Christie’s International Plc sold at least HK$3.22 billion ($413 million) of art, ceramics, wine and crocodile handbags at its spring auctions in Hong Kong.
That compares with HK$3.03 billion Christie’s sold a year ago at the auctions held in May, reflecting strong demand for alternative investments even as people pile into equities in mainland China, where the Shanghai Composite Index is up more than 140 percent in the past year.
“There are more and more collectors and less and less material,” said James Hennessy, a Hong Kong-based art dealer. “This is an asset class and they treat it as such. It shows no signs of abating.”
The most expensive item sold during the five days was a HK$100.4 million diamond and Burmese ruby necklace made by Hong Kong-based Etcetera. Its pre-sale high estimate was HK$88 million.
In previous sales, top-selling lots were centuries old ceramics and works by record-breaking Chinese contemporary artists such as Yue Minjun and Zhang Xiaogang who were conspicuously absent this time around.
Demand for 20th century masters keeps strengthening. The top lot of the marquee evening sale on May 30 was an oil painting by Chinese-born painter Sanyu (1901-1966) titled “Chrysanthemums in a Glass Vase,” which sold for HK$81.9 million. A decade ago his works were selling for one-tenth that amount, said Hennessy.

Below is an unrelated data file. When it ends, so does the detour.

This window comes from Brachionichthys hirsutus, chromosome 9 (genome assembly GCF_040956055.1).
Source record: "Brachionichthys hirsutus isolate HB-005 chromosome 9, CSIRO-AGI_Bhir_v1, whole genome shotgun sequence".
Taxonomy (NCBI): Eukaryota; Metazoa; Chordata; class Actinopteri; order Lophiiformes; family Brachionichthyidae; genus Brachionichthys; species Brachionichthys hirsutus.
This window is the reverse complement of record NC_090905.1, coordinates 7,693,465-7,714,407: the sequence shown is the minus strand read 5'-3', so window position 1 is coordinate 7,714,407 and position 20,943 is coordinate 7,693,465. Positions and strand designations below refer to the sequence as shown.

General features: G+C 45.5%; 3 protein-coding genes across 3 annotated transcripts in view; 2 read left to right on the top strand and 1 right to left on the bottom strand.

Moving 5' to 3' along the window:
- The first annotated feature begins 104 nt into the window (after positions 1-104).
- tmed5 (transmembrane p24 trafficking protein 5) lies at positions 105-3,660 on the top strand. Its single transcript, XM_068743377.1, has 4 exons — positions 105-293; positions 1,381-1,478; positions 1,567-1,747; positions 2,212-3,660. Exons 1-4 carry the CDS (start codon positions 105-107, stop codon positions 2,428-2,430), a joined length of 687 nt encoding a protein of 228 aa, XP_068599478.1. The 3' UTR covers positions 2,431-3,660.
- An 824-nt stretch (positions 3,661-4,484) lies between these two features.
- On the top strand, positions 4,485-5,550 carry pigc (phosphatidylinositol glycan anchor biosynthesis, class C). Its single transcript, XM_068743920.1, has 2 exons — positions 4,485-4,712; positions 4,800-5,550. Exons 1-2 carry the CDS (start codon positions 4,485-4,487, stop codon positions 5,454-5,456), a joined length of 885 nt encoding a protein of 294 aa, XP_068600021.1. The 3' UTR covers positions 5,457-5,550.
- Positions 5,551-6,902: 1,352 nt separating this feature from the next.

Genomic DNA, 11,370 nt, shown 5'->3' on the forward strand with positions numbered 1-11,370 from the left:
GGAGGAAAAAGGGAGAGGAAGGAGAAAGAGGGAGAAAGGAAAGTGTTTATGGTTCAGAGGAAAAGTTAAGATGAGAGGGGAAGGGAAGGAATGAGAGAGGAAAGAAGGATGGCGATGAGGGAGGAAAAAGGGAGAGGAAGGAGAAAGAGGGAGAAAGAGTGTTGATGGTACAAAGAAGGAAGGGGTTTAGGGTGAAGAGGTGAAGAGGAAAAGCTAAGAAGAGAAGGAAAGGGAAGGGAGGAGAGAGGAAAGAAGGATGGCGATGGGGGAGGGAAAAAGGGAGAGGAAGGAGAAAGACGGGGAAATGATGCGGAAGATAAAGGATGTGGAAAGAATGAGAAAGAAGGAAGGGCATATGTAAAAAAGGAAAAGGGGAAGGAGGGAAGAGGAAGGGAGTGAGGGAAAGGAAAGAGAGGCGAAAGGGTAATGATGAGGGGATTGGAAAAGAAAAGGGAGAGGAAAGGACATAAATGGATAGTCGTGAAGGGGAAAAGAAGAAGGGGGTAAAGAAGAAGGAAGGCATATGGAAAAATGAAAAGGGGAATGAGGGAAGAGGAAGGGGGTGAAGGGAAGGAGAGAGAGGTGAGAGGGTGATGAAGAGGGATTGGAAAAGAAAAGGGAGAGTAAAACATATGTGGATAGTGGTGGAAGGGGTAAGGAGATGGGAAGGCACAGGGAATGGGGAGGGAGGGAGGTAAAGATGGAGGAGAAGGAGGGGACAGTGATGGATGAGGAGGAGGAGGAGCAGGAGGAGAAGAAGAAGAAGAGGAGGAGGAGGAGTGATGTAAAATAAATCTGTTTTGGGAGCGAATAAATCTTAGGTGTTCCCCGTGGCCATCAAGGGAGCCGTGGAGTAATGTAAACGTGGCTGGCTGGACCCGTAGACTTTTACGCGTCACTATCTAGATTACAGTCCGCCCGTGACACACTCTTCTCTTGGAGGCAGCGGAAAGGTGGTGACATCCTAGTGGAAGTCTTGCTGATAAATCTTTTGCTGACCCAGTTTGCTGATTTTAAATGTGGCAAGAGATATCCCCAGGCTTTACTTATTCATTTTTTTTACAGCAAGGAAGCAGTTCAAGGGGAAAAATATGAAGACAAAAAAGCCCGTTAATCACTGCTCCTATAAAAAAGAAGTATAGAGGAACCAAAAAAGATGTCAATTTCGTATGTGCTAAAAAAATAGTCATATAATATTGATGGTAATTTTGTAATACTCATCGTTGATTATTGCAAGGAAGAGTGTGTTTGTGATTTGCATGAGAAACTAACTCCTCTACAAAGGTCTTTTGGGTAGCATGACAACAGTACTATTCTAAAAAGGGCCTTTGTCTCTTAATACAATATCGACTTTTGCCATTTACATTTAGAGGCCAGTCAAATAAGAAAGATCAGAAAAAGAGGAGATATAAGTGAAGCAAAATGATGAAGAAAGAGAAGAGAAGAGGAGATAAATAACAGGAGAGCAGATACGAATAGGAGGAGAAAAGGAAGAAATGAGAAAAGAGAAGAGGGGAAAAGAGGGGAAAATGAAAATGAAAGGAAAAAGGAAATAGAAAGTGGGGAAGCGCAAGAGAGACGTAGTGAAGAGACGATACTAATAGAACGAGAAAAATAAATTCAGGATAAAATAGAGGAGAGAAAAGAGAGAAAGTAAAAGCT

That sale also produced strong results for non-Chinese artists. A painting titled “Montagne Bleue” (Blue Mountain) by 20th century Korean artist Kim Whan-ki sold for HK$13.8 million, more than five times its high estimate, setting an auction record for the painter.
Contemporary Japanese artist Joshitomo Nara’s cartoonish painting of a mischievous girl titled “Yr. Childhood” sold for a record HK$19.7 million.
Another sign that investors are exploring new asset classes was the luxury handbag sale on June 1, where a rare fuchsia Hermes Birkin crocodile bag with diamond and gold hardware sold for HK$1.72 million, the most ever paid for a handbag at auction.
“People are realizing that vintage bags are a really good alternative investment,” Matthew Rubinger, who runs Christie’s handbag business in Asia, said before the sale.
The top lot at Wednesday’s sale of imperial works, was an 18th century blue and white ceramic vase made for the Qianlong emperor that sold for HK$56 million to Hong Kong dealers Morris and Joey Low.
Christie’s spring auctions kicked off with the May 30 wine sale where the most expensive lot was a 12-bottle case of Domaine de la Romanee-Conti’s Romanee-Conti 1988 that sold for HK$1.23 million including a 22.5 percent buyer’s commission. A similar case fetched HK$1.6 million at Christie’s Hong Kong in November.
The most expensive timepiece at Wednesday’s watch sale was a signed, 18 carat pink gold Patek Philippe wristwatch that sold for HK$3.64 million.